The impact of an individual artist’s single, non-mass-produced artwork is qualitatively and quantitatively different from the coercive power of an advertising campaign or a Hollywood blockbuster, and to discuss their effects as if they were the same is hyperbolic and unjust. True, Dana Schutz did not create her painting at the request of Civil Rights activists — however, the fact that she was stirred to resurrect the image of Emmett Till’s open casket is a sign of the success of the Black Lives Matter movement in forging awareness of patterns of state violence by politicizing the deaths of Michael Brown, Eric Garner, Freddie Gray, Tamir Rice, and others. The specter of Till’s death at the hands of the Ku Klux Klan lingers behind these more recent deaths at the hands of the police. Though six decades apart, the circulation of images from these tragedies serves the same function — and sadly signals how little American society and race relations have changed. That is not what mainstream public education teaches American children, and it is not what white liberals would have Americans believe. Schutz is stepping out of line with the dominant culture in underscoring the connection.
Schutz has stated clearly that she never intends to sell the painting, so there is little evidence that she’s seeking to enrich herself by it. Artists, myself included, often explore what troubles them for reasons other than personal gain — and if I want an art world that can handle more than pretty pictures and simplistic evocations of identity, I understand that I will have to support not only difficult subjects but clumsiness and mistakes. Though Schutz is not known for painting works about social issues, her inclination to respond to a heightened awareness of violence and injustice is hardly unusual and not inherently opportunistic; other white artists have changed their approach and focus in times of intense social unrest.
Philip Guston, for example, dropped abstraction in the 1960s and began making eccentric renderings of Klansmen and cartoons lampooning Richard Nixon. The Art Workers’ Coalition created the iconic, antiwar “And Babies” poster by reframing a news photo of the Mai Lai Massacre featuring dead Vietnamese people killed by US soldiers in 1969. Robert Gober, not known for an ongoing commitment to racial issues, produced what he saw as a commentary on white guilt by juxtaposing a white sleeping man with a black hanged man in a 1989 lithograph — and generated a similar controversy to today’s when black employees at the Hirshhorn Museum, where it was exhibited, protested. Hannah Black demands that all whites wallow in shame about racist violence against blacks, but in the case of Gober’s work, his attempt to represent white guilt did not prevent a protest. And despite that protest, Gober sold his piece to Harvard University, whereas Schutz has pledged not to sell hers at all.
The most perplexing criticism that’s been bandied about regarding Schutz’s painting, both on social media and in discussions I’ve had, is that some great harm has been inflicted by the act of abstraction, as if the only “responsible” treatment of racial trauma is mimetic realism. Strangely, though Henry Taylor’s painting of Philando Castile is no more realist in its rendering than Schutz’s, he’s been left alone by protesters. I would have liked to think that the days of Black Arts Movement militancy were long gone, but it seems that for some, they are not. There was a time when political correctness in black art was linked with realist aesthetics and didacticism, but it’s been widely since recognized that this stance led to the marginalization of black abstractionists. Masters such as Romare Bearden, Bob Thompson, and Alma Thomas, and even contemporary abstractionists like Jennie C. Jones, have bristled at the notion that authentic blackness must be equated with realism and that black art must be subject to sociological approval before being evaluated aesthetically.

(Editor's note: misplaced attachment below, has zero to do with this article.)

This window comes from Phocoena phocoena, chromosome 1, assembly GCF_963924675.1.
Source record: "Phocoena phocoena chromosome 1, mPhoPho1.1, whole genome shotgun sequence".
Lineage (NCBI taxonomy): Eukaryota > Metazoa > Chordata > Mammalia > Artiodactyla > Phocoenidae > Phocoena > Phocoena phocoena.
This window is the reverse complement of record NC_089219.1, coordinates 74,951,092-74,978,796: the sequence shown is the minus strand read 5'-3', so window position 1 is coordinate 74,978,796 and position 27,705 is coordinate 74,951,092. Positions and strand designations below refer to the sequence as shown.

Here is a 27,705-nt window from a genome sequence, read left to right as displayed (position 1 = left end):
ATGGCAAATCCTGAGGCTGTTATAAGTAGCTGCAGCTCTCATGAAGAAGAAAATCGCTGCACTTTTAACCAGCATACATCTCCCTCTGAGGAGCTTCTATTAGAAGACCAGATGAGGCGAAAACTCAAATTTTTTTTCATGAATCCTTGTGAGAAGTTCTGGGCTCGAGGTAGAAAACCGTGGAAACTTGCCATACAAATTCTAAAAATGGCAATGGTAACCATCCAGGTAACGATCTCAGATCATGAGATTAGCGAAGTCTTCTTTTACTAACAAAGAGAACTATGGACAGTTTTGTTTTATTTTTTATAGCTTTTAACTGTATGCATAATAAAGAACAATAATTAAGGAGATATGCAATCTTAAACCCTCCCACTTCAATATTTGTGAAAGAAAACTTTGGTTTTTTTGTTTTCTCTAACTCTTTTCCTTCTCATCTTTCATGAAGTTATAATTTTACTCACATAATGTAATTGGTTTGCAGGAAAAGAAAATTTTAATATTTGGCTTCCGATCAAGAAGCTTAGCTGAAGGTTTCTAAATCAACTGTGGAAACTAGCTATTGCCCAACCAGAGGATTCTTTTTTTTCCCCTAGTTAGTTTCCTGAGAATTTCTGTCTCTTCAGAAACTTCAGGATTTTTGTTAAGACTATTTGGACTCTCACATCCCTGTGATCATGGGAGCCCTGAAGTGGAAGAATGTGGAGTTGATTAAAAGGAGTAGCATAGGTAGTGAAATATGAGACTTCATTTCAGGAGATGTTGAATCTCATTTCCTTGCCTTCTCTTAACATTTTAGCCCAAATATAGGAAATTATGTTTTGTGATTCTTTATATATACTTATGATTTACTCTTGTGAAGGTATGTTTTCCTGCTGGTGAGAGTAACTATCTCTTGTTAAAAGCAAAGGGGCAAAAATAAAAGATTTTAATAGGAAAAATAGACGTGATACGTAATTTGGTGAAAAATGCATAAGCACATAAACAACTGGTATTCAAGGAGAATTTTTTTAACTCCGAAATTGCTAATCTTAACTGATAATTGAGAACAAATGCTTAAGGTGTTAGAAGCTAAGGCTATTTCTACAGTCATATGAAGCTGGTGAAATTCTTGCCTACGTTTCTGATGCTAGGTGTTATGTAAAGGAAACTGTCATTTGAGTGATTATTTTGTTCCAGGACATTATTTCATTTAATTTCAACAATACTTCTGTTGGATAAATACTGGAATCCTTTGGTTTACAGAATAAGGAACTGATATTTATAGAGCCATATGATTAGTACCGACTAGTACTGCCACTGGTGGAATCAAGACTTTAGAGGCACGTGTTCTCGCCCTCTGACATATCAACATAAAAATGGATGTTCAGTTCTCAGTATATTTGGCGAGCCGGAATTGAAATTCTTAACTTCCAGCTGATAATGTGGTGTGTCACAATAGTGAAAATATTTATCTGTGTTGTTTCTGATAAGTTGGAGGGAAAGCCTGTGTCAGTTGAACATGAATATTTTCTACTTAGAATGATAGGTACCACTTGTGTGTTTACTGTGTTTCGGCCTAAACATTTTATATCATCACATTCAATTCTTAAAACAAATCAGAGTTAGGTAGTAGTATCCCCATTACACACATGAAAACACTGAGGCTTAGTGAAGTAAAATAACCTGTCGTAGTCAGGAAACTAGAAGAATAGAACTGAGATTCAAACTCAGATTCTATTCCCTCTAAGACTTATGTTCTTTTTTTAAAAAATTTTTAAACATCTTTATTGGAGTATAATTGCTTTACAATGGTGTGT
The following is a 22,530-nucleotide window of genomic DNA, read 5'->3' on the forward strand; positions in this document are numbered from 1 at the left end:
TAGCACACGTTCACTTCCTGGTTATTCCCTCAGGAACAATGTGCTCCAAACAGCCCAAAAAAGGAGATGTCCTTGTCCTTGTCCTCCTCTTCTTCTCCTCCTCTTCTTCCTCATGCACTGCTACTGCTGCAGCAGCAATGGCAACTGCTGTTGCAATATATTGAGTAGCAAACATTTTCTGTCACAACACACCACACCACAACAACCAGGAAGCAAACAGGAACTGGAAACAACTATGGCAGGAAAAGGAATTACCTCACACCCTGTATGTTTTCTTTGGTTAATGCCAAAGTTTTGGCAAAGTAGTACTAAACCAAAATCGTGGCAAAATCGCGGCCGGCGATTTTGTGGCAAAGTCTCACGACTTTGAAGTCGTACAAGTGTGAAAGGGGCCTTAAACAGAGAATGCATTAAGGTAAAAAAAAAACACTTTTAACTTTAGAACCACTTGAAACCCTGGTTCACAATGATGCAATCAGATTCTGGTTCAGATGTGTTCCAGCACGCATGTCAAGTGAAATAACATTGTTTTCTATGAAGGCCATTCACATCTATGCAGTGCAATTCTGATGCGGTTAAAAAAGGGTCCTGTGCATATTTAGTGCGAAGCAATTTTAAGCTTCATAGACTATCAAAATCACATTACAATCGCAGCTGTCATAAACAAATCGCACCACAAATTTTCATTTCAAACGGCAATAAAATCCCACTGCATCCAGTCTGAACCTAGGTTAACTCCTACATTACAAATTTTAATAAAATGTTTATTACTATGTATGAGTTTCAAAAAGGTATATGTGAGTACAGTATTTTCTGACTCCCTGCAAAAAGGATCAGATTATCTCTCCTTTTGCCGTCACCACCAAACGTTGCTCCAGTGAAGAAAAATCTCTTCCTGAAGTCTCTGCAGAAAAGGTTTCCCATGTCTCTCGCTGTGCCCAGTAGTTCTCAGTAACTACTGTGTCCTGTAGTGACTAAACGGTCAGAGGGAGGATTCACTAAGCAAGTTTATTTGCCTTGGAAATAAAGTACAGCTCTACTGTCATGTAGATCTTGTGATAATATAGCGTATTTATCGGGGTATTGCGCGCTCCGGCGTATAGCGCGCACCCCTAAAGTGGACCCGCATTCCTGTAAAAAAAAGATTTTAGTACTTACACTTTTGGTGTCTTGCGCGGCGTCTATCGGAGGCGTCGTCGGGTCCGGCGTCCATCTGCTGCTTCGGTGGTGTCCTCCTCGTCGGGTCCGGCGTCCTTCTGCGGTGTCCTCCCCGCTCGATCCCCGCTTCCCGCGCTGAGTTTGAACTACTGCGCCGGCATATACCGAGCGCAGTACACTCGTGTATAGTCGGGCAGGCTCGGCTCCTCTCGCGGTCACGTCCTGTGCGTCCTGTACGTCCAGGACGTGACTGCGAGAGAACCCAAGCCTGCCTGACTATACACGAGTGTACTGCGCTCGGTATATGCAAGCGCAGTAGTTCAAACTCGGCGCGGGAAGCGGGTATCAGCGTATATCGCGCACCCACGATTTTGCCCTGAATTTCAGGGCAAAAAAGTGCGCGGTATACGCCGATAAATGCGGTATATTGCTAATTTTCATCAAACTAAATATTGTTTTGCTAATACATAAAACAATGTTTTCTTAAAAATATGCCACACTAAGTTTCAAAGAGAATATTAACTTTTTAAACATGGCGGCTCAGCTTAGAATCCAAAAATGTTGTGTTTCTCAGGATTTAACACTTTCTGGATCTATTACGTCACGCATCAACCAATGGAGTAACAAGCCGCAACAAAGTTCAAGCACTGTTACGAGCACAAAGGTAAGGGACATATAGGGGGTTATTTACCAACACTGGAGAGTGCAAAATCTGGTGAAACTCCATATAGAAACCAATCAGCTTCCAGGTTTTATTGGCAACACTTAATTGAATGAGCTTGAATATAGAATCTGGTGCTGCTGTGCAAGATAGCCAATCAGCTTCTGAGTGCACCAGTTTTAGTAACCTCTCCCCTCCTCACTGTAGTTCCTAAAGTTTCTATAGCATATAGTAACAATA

There’s a fundamental misunderstanding at work in damning abstraction by associating it with erasure and irresponsibility. Abstraction, like mimeticism, is an aesthetic language that can be interpreted and used politically in a range of ways. It doesn’t necessarily mean erasure, but it does complicate the connection between perception and intellection — something that deeply thoughtful painters like Gerhard Richter have taken advantage of in order to make us reflect on how photographic images represent history and structure memory. Jacob Lawrence “abstracted” his black figures, not to obscure their humanity but to explore new ways of evoking ethnic identity and communal purpose through color and dynamism. The story of how the CIA championed Abstract Expressionism at the height of the Cold War to counter Socialist Realist propaganda is well known; however, abstraction can also be mandated by religious beliefs or, in the repressive contexts of many authoritarian states, serve as a rejection of narrow-minded populism. Perhaps the best argument in favor of abstraction was articulated by Theodor Adorno after the Holocaust, when he asserted that realist representations of atrocity offer simple voyeuristic pleasure over a more profound grasp of the horrors of history.
Whether or not we like the painting or consider it her greatest work — I do not, but think it still has value — Schutz’s decision to refract an iconic photograph through the language of abstraction has forced the art world out of its usual complacency and complicated the biennial’s uniformly celebratory reviews. She has, perhaps inadvertently, blown the lid off of a biennial that features an almost too perfect blend of messy painting, which appeals to conservatives, and socially engaged art, which appeals to the more politically minded. As far as I’m concerned, that’s not such a bad thing, given the ghastly state of American political culture at this moment.
The 2017 Whitney Biennial continues at the Whitney Museum (99 Gansevoort Street, Meatpacking District, Manhattan) through June 11.